So many words...
"... demonstrating their belief that we are on the cusp of a paradigm shift in computing..."
Doesn't "playing wankword bingo" mean exactly the same thing?
Does Windows 8 improve upon Windows 7 for the use cases that my real world customers and users demonstrate? After a week of tinkering with the consumer preview, the answer is far from simple. Now that's what I call multitasking (click to enlarge)... First up is the ribbon. For new users to a product, my experience …
Just because you don't understand the words, doesn't mean it's "wankword bingo".
[Microsoft is] demonstrating their belief that we are on the cusp of a paradigm shift in computing.
[Microsoft is] showing everyone that they think that the our whole way of doing things with computers is about to change.
The first sentence is a shorter, intelligible and perfectly cromulent way of expressing the same idea as the second.
While we spend our lives surrounded by marketing buzzwords & creaking acronyms, but not everyone believes that a paucity of vocabulary is doubleplusgood.
Moving from MSDOS to Windows 3.1 GUI was a paradigm shift.
Moving from Windows 3.1 to Windoze NT was a paradigm shift for business users.
Moving from Windows 3.1 to Windoze 95/98 XP was a paradigm shift for home users.
Calling the change from NT/XP to Vista/Windoze 7 an upgrade IS wankword bingo. For most users it is just pricking around with the interface (most users are not aware of the changes under the hood), change for the sake of change and a total and utter cluster-fuck of a change.
Right now I have a severe pain in the butt with users complaining, asking how to do some of the simple stuff that was so intuitive under NT/XP, a simple operation like pasting plain text into a document has gone from ALT-e for edit, s for paste special mouse-click to ALT-h, v, s, mouse-click. What is it Mickysoft says about windoze? "A consistent Interface"... Bollocks!
Trevor Pott is also correct about the ribbon. For new users the ribbon increases discoverability of the most common features, great if you are typing up a school project. For a business organisation that has spent many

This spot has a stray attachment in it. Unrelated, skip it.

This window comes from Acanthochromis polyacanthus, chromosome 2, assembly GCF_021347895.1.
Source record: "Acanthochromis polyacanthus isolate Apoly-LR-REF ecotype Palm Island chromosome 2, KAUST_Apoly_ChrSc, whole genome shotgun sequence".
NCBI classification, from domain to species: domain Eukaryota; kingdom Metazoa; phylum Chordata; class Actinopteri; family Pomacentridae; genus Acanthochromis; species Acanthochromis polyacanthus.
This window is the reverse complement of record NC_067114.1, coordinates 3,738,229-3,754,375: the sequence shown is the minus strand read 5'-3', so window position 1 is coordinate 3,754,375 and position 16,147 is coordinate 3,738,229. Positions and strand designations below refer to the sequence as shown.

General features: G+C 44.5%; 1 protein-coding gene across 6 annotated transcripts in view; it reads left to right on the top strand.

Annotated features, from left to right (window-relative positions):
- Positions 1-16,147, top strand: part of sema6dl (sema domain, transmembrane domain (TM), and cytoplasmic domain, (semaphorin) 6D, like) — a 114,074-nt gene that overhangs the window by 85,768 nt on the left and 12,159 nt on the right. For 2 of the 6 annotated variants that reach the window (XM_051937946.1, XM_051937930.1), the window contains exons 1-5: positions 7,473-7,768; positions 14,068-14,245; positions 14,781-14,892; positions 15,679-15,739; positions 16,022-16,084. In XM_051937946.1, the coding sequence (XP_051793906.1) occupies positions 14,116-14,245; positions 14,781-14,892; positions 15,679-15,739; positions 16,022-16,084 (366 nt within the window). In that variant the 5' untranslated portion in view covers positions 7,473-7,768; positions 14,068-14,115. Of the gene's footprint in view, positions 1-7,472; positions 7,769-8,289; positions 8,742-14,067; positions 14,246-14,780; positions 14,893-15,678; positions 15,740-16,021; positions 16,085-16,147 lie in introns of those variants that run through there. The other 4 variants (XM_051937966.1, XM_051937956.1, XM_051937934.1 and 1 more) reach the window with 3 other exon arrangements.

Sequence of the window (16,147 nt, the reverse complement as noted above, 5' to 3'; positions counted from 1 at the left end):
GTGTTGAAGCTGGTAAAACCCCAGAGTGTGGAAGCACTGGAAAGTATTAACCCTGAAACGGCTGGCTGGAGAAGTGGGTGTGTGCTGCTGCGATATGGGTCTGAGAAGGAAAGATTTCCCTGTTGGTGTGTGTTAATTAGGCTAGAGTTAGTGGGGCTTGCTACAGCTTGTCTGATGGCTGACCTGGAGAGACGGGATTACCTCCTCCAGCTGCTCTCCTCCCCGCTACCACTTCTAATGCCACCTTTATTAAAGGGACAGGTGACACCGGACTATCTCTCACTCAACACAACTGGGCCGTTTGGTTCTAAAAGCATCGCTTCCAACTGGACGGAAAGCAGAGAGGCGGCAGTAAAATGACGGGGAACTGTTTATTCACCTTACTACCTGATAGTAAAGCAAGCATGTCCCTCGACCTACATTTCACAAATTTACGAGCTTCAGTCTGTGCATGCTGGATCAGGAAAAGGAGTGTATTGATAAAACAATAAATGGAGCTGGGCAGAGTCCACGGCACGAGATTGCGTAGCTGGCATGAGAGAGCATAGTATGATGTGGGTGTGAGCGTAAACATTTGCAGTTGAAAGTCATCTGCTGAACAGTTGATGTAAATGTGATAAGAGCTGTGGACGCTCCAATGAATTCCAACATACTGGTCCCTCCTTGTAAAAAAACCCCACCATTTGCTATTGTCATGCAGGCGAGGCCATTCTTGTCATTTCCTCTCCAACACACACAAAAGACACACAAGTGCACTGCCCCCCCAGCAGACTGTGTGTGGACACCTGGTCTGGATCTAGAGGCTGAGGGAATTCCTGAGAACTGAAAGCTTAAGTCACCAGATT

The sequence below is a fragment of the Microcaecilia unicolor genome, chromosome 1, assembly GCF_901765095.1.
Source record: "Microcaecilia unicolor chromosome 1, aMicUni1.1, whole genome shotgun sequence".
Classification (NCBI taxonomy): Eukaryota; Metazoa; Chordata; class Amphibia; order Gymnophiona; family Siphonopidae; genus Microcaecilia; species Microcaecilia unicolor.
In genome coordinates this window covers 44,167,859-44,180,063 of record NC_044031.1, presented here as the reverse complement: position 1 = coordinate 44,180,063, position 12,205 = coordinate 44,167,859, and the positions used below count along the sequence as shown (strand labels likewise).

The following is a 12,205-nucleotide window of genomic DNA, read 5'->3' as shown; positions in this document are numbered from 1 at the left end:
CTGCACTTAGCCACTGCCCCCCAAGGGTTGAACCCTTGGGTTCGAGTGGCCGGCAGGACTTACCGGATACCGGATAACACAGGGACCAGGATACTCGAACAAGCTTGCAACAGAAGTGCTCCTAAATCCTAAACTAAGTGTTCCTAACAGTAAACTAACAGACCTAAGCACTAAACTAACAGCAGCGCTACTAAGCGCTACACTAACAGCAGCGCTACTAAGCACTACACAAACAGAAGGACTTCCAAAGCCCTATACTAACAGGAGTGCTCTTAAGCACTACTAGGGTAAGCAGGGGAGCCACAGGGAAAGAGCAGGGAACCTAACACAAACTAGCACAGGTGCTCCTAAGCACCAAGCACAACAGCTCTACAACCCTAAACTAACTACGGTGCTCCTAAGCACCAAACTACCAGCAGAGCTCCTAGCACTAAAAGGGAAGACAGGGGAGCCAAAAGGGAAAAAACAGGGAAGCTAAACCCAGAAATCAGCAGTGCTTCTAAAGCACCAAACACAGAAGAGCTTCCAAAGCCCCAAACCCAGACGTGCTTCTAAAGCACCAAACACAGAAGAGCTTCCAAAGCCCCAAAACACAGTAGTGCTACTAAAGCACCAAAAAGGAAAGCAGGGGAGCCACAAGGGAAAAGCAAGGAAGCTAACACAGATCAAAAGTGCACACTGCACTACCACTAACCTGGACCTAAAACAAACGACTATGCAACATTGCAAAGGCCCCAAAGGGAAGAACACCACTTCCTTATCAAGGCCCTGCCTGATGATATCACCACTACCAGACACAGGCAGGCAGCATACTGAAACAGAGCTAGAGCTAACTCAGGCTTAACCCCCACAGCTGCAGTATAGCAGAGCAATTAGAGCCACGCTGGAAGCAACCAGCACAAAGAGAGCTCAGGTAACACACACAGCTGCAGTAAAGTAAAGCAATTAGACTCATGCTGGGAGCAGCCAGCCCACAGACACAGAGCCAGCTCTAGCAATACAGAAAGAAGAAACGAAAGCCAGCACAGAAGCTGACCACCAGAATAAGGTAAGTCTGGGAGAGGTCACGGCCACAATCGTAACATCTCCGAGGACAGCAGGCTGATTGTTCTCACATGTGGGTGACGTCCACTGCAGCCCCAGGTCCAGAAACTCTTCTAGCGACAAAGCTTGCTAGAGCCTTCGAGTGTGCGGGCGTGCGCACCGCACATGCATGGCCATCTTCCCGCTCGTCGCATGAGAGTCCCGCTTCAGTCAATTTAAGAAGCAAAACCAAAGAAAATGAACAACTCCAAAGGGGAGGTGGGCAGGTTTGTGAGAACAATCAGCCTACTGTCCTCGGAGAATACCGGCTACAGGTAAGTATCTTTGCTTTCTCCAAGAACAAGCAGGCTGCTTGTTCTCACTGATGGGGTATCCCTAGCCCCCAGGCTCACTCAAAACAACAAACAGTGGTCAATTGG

man person-years developing macros for power users the ribbon is a wholesale disaster, macros were embedded in document templates that had customised toolbars, it was relatively easy for users or developers to create a macro, and assign it to a custom toolbar, not so with the ribbon. What is it Mickysoft says about windoze? "A consistent Interface"... Bollocks!
So you are right garetht, Mickysoft is on the cusp of a paradigm shift in computing, but only if you consider going backwards and making the user interface more cumbersome and awkward to use. One 'app' at time is just the dumbing down of an interface. FFS, a lot of the power business users here need a dual monitor setup just to give then enough desktop real-estate to work effectively.
Double plus ungood garetht.
Windows 8 is a paradigm shift alright, for users to switch to Linux. They should change the name to "Windows GC (Grandparent and Child Edition)".
I completely agree with this author, and have been saying similar stuff since they went from XP to Vista. There was no gain in changing the interface the way they did, none. The core stability changes are fine, I could even live with the security changes. Changing the interface the way they did is stupid for no reason. I'm not adverse to change, DOS->3.1 amazing, 3.1->95, amazing, 95->98 better, 98->ME WTF?, ME->XP amazing, XP->Vista why?, Vista->W7 so, W7->W8 see ya.
They are betting the farm on this stupid crap, I mean really, is the lead designer Bill Gate's son? Why would they go against what their users (previous) want, time and time again?
Let me explain your sales figures:
Vista (yay, new windows, wait what happened here? is XP still available),
Windows 7 (maybe it will fix what they broke in Vista, no? but it is more stable, right? is XP still available)
Windows 8 (what is this, is this a Zune virus/commercial, no, it's made like this? XP is gone? can I get this with Linux installed instead)
Just make each release more stable, make a pretty theme, make some new icons, and throw in the snazzy new app or two. Don't make all of your users attempt to use a dumbed down interface.
The only thing that kept me from switching to a flavor of Linux years ago, was the functionality and solidness of "File Explorer" in Windows 9x, 200x, and XP, and most of the changes they have made since Vista have been chipping away at that reason. The new interface is going too far.